I took the picture above early on Friday.
I’d been putting off setting up the Christmas tree because we have a very active toddler in the house this year. He was a late walker and actually took his first steps on Christmas day last year, so the tree wasn’t a big deal last year. I was faster than he was. He has certainly made up for lost time in the last twelve months. The speed with which he can destroy stuff now is dizzying. We call him “Mobile Entropy Unit 2.0″. His brother was the first model, and really hasn’t totally grown out of the wrecking ball stage himself at this point.
I had a tricky list for Friday. I had to get the house ready for guests, which is the only reason the tree made it up at all. I needed to grocery shop, do a mountain of laundry, and several errands that would require me to leave the house with three kids in tow. ….and those kids? They were in rare form on Friday.
Have you ever looked at one of those hamsters running in a wheel and thought, “Oh. Yeah. That’s me.”? Well, that was me on Friday morning. For every one thing I marked off on my list, two more showed up, and another was added by something a child did, or did not do. When I finally got caught up on the regular chore type stuff, I finally came to terms with the fact that we were going to have to decorate that tree.
I’m not so much a perfectionist these days. Perfectionists are people that I consider to be control freaks. I used to be one of those people. 20 years of fashion merchandising will do that to you. I was cool with the fact that our tree would be kind of “kid messy”. I even liked that idea. Since leaving my career and becoming a full time mom I have learned to like imperfection. Embrace it even. I can find beauty in things most folks would call ugly. It’s true. I think part of the reason for that is I have a rebellious nature that makes me want to be different. I have taken pride in my eye for the imperfect. I even boasted that I was free from my control issues sometime after kid number two arrived.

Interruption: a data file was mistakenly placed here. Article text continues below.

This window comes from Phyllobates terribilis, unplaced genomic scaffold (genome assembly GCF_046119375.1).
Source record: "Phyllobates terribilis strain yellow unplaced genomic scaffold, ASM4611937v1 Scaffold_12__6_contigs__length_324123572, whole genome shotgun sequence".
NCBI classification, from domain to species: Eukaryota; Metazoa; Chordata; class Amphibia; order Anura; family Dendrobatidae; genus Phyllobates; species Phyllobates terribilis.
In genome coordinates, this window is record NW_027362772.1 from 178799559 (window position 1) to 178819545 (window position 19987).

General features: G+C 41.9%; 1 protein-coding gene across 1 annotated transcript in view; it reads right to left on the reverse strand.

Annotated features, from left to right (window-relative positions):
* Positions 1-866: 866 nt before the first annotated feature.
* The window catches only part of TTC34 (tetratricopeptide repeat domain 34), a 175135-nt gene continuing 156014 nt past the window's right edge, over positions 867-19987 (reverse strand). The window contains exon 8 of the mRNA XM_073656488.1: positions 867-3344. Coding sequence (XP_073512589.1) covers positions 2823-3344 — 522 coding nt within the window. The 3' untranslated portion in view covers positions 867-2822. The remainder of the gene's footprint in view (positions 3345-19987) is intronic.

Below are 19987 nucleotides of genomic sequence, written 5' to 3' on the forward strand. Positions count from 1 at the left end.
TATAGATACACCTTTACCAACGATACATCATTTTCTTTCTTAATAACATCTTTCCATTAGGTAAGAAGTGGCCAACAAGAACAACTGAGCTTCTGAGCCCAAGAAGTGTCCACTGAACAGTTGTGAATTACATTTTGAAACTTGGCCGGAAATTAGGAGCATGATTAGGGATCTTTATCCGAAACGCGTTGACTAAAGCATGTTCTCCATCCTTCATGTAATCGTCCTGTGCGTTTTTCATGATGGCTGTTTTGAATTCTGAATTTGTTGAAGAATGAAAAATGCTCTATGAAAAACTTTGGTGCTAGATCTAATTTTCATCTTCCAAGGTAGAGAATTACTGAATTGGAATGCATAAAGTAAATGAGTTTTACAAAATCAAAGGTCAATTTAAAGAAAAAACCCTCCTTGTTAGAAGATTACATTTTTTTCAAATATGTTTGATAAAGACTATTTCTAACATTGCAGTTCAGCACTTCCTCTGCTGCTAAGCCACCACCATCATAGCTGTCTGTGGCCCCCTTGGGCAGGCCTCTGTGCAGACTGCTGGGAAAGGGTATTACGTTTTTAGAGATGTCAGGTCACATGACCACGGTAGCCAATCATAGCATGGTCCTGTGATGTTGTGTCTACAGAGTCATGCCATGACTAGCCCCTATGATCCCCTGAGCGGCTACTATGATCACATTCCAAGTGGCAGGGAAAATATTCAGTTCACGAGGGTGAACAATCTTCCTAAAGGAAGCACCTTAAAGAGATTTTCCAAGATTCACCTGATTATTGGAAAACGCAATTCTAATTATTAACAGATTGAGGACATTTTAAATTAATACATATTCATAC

No, I was much more concerned about getting the tree decorated without any major new messes being made than I was about the tree being perfect. Clearly I had just redirected my control issues.
The “bigs” and I quickly hung all the paper ornaments we’d made two years ago. About the time I got the last one hung, I realized that my two year old was nekkid from the waist down. I bellowed to my 8 year old to put hooks on all the Borax crystal ornaments we made last year, while I chased him down, re-diapered him, and searched to make sure he hadn’t left us any surprises anywhere. Not to mention I had to locate the evacuated diaper.
I came back to crystal bits everywhere. Because the Borax ornaments were kind of stiff and my 5 year old tried to stretch them out. The result was a sugary looking mess all over the floor.
So we hung that round of ornaments and started on the glass balls that we had painted the insides with nail polish last year. I got the hooks in them all when I realized that the toddler was once again in the buff. So, I put the oldest in charge of getting the hooks on the ornaments while I ran off to catch him. This time I re-diapered with the help of duct tape. (true story, I totally did it) Ruthie had moved on to the balls filled with glitter….I’m sure you can guess that all the glitter did not stay in the balls.